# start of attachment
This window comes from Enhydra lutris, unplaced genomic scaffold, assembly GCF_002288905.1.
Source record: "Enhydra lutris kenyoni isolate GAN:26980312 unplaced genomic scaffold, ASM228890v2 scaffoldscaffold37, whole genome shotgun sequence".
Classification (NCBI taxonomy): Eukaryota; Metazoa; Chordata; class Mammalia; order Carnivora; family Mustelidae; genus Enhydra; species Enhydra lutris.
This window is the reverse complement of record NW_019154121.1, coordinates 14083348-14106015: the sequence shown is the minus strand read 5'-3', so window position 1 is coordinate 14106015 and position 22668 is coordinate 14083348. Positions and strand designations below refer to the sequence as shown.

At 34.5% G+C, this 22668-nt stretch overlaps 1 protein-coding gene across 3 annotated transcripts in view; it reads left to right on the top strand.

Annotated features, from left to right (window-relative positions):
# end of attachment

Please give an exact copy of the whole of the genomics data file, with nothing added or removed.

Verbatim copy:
This window comes from Enhydra lutris, unplaced genomic scaffold, assembly GCF_002288905.1.
Source record: "Enhydra lutris kenyoni isolate GAN:26980312 unplaced genomic scaffold, ASM228890v2 scaffoldscaffold37, whole genome shotgun sequence".
Classification (NCBI taxonomy): Eukaryota; Metazoa; Chordata; class Mammalia; order Carnivora; family Mustelidae; genus Enhydra; species Enhydra lutris.
This window is the reverse complement of record NW_019154121.1, coordinates 14083348-14106015: the sequence shown is the minus strand read 5'-3', so window position 1 is coordinate 14106015 and position 22668 is coordinate 14083348. Positions and strand designations below refer to the sequence as shown.

At 34.5% G+C, this 22668-nt stretch overlaps 1 protein-coding gene across 3 annotated transcripts in view; it reads left to right on the top strand.

Annotated features, from left to right (window-relative positions):